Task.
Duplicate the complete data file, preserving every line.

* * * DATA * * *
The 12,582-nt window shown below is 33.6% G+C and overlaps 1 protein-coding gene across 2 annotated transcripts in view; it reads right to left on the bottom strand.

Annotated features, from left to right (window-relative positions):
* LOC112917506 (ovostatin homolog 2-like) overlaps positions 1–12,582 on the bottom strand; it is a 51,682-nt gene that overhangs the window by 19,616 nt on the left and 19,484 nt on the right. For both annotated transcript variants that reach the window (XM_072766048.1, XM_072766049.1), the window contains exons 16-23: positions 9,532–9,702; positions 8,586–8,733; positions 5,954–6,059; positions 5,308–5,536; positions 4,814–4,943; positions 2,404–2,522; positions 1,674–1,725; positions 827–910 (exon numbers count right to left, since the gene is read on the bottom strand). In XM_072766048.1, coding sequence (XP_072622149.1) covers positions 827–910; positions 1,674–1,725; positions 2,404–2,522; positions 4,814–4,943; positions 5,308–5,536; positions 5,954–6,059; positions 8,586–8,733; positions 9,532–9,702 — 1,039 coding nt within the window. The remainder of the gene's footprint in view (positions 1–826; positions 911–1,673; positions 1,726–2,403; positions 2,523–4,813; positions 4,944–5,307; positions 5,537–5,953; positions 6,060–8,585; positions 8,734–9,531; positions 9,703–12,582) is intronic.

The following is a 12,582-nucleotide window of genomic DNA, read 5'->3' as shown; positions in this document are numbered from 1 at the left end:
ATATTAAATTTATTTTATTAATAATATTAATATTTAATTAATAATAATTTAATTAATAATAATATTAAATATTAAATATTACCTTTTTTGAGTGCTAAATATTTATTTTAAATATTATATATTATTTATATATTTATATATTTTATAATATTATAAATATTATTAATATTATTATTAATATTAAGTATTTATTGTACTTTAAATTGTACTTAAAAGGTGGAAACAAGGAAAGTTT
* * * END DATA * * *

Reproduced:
The 12,582-nt window shown below is 33.6% G+C and overlaps 1 protein-coding gene across 2 annotated transcripts in view; it reads right to left on the bottom strand.

Annotated features, from left to right (window-relative positions):
* LOC112917506 (ovostatin homolog 2-like) overlaps positions 1–12,582 on the bottom strand; it is a 51,682-nt gene that overhangs the window by 19,616 nt on the left and 19,484 nt on the right. For both annotated transcript variants that reach the window (XM_072766048.1, XM_072766049.1), the window contains exons 16-23: positions 9,532–9,702; positions 8,586–8,733; positions 5,954–6,059; positions 5,308–5,536; positions 4,814–4,943; positions 2,404–2,522; positions 1,674–1,725; positions 827–910 (exon numbers count right to left, since the gene is read on the bottom strand). In XM_072766048.1, coding sequence (XP_072622149.1) covers positions 827–910; positions 1,674–1,725; positions 2,404–2,522; positions 4,814–4,943; positions 5,308–5,536; positions 5,954–6,059; positions 8,586–8,733; positions 9,532–9,702 — 1,039 coding nt within the window. The remainder of the gene's footprint in view (positions 1–826; positions 911–1,673; positions 1,726–2,403; positions 2,523–4,813; positions 4,944–5,307; positions 5,537–5,953; positions 6,060–8,585; positions 8,734–9,531; positions 9,703–12,582) is intronic.

The following is a 12,582-nucleotide window of genomic DNA, read 5'->3' as shown; positions in this document are numbered from 1 at the left end:
ATATTAAATTTATTTTATTAATAATATTAATATTTAATTAATAATAATTTAATTAATAATAATATTAAATATTAAATATTACCTTTTTTGAGTGCTAAATATTTATTTTAAATATTATATATTATTTATATATTTATATATTTTATAATATTATAAATATTATTAATATTATTATTAATATTAAGTATTTATTGTACTTTAAATTGTACTTAAAAGGTGGAAACAAGGAAAGTTT